In one of the coldest climates in the United States, Cargill and the Minnesota Department of Transportation forged a partnership to conduct a long-term field test on the durability of asphalt rejuvenators and the effects of recycled asphalt pavement (RAP) overall.
Started in 2018, the test section located on a major stretch of Interstate 94 just west of the Twin Cities metro area has provided an in-depth look at how RAP, using Cargill’s bio-based Anova® Rejuvenator, has held up year-round, especially in the harsh winters Minnesota is known for.
This test, at the Minnesota Road Research Facility (MnROAD), is being conducted at the same time as a warm weather test track in Alabama with the National Center for Asphalt Technology (NCAT) at Auburn University in partnership with the Virginia Department of Transportation.
Together these comprehensive tests, which will extend beyond five full years of data when officially completed, will serve as the gold standard for testing the viability of rejuvenated RAP binders in real-life environments, providing the industry with invaluable data to make educated decisions on pavement solutions for years to come.
The partnership between MnDOT, Cargill, and Minnesota Paving and Materials (formerly Hardrives, Inc.) allowed MnROAD to work directly with the partners to repave the transition sections in and out of the mainline test track using state construction funding.
The agreement stated that MnDOT would provide reconstruction plans, collect and share material samples, contribute to performance material testing, long term monitoring and report development on the results, while Cargill would conduct the majority of the material performance testing. Cargill contracted the mixture portion ofperformance testing to the NCAT. Findings from the study are shared with the National Road Research Alliance for industry knowledge.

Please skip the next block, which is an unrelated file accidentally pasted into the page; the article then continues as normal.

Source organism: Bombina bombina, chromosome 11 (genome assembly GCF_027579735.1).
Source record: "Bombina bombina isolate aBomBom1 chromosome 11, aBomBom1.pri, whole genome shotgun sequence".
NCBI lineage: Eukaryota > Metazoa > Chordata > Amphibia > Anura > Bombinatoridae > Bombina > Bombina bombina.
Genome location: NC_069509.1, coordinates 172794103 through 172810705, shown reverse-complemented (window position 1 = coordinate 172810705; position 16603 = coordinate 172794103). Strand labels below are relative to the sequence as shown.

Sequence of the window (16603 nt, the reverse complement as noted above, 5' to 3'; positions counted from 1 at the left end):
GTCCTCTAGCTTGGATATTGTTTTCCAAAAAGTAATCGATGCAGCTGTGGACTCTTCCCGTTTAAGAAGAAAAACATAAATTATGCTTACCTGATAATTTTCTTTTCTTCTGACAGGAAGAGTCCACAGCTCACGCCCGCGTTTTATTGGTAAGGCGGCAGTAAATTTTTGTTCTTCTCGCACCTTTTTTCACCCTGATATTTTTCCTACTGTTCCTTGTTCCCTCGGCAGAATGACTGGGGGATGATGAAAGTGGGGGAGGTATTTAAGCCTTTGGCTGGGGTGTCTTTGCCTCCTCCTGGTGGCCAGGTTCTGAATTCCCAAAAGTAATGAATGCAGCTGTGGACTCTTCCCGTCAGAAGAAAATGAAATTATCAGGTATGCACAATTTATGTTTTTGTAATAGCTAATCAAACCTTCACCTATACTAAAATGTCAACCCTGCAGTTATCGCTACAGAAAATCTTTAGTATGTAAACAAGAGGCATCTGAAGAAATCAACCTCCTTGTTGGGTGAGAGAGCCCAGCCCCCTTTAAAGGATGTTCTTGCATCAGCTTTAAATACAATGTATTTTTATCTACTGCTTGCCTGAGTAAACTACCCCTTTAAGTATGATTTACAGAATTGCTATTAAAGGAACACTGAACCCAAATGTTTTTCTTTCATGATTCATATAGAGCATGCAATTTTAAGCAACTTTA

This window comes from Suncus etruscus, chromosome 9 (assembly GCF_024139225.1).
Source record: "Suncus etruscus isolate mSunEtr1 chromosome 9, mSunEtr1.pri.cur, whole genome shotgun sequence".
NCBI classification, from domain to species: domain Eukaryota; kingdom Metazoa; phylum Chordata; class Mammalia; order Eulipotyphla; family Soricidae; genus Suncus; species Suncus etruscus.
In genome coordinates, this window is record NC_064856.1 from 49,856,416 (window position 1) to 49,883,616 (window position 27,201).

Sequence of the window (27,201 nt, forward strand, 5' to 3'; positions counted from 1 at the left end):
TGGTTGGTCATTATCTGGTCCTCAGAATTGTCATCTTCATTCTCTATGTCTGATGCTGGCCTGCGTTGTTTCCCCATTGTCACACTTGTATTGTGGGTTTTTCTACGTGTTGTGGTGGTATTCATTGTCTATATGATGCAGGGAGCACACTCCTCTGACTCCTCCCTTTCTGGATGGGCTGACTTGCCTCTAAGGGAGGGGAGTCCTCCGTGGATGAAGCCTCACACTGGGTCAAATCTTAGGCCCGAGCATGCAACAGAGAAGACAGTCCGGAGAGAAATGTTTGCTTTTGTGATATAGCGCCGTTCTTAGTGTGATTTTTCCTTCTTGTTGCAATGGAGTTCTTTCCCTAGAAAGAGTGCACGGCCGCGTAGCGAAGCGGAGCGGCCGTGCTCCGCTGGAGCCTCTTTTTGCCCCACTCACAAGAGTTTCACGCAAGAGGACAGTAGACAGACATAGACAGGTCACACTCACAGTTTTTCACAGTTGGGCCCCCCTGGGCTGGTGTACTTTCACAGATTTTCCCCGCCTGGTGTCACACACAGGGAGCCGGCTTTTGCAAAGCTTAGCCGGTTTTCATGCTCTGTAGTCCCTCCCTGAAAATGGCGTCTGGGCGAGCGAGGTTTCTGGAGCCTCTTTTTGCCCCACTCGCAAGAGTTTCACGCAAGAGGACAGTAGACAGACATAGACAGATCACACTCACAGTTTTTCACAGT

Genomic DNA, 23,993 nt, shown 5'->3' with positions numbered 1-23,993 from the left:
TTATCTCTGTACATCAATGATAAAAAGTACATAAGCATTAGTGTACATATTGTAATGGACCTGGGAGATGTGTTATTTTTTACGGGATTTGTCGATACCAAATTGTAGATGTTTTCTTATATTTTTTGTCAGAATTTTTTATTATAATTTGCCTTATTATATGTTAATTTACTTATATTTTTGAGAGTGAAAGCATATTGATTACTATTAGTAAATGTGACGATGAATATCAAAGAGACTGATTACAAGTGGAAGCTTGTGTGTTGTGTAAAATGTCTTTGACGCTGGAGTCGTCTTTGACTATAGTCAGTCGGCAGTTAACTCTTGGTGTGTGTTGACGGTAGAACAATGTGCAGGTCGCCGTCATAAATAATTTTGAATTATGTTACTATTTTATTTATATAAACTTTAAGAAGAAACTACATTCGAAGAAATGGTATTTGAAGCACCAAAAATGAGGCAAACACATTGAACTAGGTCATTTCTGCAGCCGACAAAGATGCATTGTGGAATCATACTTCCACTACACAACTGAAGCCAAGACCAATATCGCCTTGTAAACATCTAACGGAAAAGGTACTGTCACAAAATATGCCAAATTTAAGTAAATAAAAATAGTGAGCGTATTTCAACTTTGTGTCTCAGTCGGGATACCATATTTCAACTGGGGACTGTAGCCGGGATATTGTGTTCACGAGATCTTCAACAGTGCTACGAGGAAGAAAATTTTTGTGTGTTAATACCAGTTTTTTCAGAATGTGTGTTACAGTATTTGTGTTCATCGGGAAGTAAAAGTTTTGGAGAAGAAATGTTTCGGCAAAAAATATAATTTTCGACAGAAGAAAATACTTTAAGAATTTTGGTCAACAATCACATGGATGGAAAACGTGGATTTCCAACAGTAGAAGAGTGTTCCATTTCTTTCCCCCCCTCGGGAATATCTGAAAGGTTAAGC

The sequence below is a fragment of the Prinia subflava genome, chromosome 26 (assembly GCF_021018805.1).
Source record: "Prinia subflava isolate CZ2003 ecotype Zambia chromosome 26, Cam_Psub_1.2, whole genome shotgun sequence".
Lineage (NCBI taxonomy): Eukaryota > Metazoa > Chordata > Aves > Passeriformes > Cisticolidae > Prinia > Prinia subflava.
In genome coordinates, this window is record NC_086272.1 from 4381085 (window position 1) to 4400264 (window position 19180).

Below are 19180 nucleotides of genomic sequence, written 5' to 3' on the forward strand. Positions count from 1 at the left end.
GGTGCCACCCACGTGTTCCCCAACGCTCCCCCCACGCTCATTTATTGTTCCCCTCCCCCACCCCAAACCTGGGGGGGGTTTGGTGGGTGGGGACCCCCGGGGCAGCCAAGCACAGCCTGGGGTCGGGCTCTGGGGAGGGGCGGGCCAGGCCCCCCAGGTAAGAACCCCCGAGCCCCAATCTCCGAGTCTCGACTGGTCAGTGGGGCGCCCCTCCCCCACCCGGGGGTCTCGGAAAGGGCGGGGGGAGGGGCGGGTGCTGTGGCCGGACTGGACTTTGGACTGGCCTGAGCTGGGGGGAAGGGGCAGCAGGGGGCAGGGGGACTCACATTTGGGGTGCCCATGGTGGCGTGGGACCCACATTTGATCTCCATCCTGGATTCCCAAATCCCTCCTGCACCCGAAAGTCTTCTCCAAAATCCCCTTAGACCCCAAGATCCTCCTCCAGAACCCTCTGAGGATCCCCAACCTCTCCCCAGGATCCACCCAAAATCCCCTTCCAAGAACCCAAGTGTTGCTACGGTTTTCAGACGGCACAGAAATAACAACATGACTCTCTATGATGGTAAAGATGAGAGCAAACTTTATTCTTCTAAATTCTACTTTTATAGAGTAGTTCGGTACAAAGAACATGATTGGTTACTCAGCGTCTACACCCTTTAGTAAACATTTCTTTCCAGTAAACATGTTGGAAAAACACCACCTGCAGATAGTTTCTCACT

“Science has always been our path to evolution,” said Greg Tischbirek, asphalt plant operation manager with Minnesota Paving and Materials. “We need the testing and innovation done now to provide production insight and experience with additive products, so that in the future we can produce an asphalt that provides cost savings and quality to customers.
Test sections using Anova® Rejuvenator and corresponding control sections were constructed on both ends of the one-mile interstate track. The control mix met MnDOT requirements for the location and traffic volume with 25% RAP, while the alternative design section used 45% RAP with the rejuvenator. For those familiar with MN specifications, these mixes were designated as SPWEB540B surface mix using a PG58S-28 and 12.5mm NMAS, designed for 10-30 million ESALs.
Minnesota Paving and Materials furnished all materials, volumetric mix designs, equipment, and traffic control to construct the transitions according to state guidelines and standard practices. Cargill provided the Anova® Rejuvenator, technical support, and conducted laboratory performance testing on the mixes.
This partnership allowed MnDOT to work with Cargill to better understand asphalt mix rejuvenators and their long-term benefits and allowed MnDOT to repave the MnROAD transitions at a 40% reduction of cost over what was initially estimated for engineering.
To reduce the impact on I-94 traffic, the project was constructed using overnight work. Construction was completed on October 13, 2018 after 3 nights of work. The weather was cold, between 30-35° F and snowflakes were observed at times during the construction. Despite the cold temperatures and a 45 minute haul distance from the mix plant, consistent density (averaged 94% in-place density) and ride was achieved.